Feeding Quality Forum speakers encourage new thinking


Miranda Reiman, CAB

via The Fence Post - September 5, 2019


The cattle industry needs to make some bold, creative changes to ensure its viability.


That was the wakeup call from speakers at the Feeding Quality Forum, Aug. 27 to 28 in Amarillo, Texas. Persistent problems may require new approaches.


“Revenue is the reward for doing the right thing,” said Anne-Marie Roerink, principal at 210 Analytics.


The retail food expert talked of marketing claims, consumer preferences and buying trends she studies in the Power of Meat survey, but the idea that doing right would eventually yield more profit was a common theme at the two-day forum, hosted by Certified Angus Beef LLC and supporting sponsors.


“Everyone throughout the grocery store is stealing our protein argument,” she said, pointing out sales of peanut butter to granola bars. “Meat is still the superior deliverer of protein.”


Consumers want to include more plants in their diets, but that doesn’t mean it’s at the expense of meat.


“Sometimes we have to have an open mind to still be on the menu,” Roerink said.




Joe Leathers, 6666 Ranch, said cattlemen need to shift their perspective on cattle tracking, too.


“I hear a lot of talk about how are we going to pay for a disease traceability program? There’s no added incentive to do it,” he said. Indeed, it’s a cost to the industry. “But how can we afford not to have a disease traceability program as an insurance policy?”


It’s “realistic” to think there will be another disease outbreak, Leathers said.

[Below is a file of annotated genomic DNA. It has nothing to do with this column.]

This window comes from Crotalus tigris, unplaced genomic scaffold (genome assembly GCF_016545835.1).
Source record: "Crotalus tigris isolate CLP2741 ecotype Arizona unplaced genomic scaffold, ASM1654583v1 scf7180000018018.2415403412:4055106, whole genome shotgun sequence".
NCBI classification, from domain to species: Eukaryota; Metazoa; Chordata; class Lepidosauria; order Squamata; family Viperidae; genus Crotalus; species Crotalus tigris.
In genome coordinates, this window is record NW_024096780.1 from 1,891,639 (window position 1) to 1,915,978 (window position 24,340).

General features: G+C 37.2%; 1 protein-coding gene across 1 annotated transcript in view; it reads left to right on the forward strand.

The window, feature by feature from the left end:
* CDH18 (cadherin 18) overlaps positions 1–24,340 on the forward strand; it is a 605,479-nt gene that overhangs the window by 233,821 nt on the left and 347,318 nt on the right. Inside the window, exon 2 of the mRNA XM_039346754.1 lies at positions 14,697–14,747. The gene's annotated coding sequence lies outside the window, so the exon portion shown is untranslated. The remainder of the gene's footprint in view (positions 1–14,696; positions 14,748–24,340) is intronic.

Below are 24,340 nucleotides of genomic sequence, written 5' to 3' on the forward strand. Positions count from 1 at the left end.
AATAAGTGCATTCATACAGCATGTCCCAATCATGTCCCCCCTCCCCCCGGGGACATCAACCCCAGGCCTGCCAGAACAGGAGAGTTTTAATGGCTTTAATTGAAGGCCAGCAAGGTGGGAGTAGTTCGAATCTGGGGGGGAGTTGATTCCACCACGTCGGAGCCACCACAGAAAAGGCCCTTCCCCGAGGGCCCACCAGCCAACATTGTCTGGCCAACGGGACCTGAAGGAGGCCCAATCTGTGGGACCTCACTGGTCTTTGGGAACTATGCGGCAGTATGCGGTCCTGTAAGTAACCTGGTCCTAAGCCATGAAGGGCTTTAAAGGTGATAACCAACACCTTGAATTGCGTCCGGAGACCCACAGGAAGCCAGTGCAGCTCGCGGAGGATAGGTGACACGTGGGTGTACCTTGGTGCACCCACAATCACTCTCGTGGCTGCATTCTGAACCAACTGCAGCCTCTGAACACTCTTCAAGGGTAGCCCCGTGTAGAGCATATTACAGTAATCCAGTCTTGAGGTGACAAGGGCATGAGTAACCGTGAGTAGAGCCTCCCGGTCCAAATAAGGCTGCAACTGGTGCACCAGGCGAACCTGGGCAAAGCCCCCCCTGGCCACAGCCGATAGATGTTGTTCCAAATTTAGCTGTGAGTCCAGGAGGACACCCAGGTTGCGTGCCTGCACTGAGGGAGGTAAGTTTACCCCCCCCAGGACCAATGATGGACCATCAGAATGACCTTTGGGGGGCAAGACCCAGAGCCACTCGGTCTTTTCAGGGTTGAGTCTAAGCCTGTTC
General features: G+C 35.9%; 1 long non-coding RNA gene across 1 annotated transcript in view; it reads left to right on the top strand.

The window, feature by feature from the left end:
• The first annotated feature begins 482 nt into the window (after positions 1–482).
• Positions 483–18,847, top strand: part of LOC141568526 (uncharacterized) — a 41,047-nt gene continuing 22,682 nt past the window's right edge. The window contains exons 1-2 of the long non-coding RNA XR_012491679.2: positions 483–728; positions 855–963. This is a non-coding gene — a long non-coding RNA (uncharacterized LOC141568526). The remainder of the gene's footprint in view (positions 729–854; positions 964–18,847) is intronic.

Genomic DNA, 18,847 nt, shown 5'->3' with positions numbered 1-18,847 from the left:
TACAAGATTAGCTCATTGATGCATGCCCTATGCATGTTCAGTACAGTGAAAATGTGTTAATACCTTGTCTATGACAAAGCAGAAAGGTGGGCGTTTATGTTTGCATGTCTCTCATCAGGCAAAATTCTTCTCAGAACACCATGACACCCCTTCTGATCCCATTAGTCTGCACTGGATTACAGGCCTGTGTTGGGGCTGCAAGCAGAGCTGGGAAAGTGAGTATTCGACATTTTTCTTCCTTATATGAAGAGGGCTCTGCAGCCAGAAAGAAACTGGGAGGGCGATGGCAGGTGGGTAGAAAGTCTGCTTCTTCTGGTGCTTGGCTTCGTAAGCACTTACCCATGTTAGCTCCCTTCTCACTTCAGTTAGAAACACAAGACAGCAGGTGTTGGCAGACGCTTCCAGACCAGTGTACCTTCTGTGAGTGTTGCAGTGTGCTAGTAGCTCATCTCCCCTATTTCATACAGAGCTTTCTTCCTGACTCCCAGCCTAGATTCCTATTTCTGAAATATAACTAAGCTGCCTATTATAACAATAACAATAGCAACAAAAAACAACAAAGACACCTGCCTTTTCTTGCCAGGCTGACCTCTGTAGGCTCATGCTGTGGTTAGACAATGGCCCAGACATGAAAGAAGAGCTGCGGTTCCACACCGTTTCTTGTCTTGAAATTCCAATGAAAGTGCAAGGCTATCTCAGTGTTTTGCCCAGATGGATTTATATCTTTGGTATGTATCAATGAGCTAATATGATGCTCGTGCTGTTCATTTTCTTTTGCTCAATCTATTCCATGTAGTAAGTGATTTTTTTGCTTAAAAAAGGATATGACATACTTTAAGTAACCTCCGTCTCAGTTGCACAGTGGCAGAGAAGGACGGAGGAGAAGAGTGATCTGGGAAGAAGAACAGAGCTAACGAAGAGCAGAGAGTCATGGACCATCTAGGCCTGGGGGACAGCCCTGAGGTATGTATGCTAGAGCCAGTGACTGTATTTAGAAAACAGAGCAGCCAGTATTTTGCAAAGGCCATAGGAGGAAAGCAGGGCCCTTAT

Breaking away from tradition may help the industry solve ongoing challenges in feedyard receiving pens.


John Richeson, West Texas A&M University, said one future strategy could be targeting only the highest risk share of a pen with preventative measures. Everything from chute-side nasal swabs to haptoglobin-measuring blood tests could help find the animals within a pen or load that need the most attention.


It would be more labor intensive but reduce antibiotic usage because most cattle may not need treatment.


“I don’t think the consumer is going to accept metaphylaxis if they understand that, so we need to find ways to better target,” he said.


Yet, a cattleman’s priority is to keep cattle healthy, and in some cases, the only tool we have today is turning to health products.


Feedyard consultant Scott Laudert explained the cause and incidence of liver abscesses in fed cattle, where minor differences in performance and carcass merit still add up to major costs.


“Losses for the packer can be a combination of time, labor and saleable product,” he said, noting a $60-million price tag.


Today’s advice is pretty routine: “Control liver abscesses as early as possible or the train will have left the station,” Laudert said.


But negative consumer perception of mass preventative treatment motivates the industry to keep learning more about best practices for Tylan or researching alternatives.


“It’s going to take some outside-the-box thinking from feedyard managers and nutritionists and veterinarians,” Laudert said. “What can you guys do that you haven’t been doing to soften the impact?”




BQA ...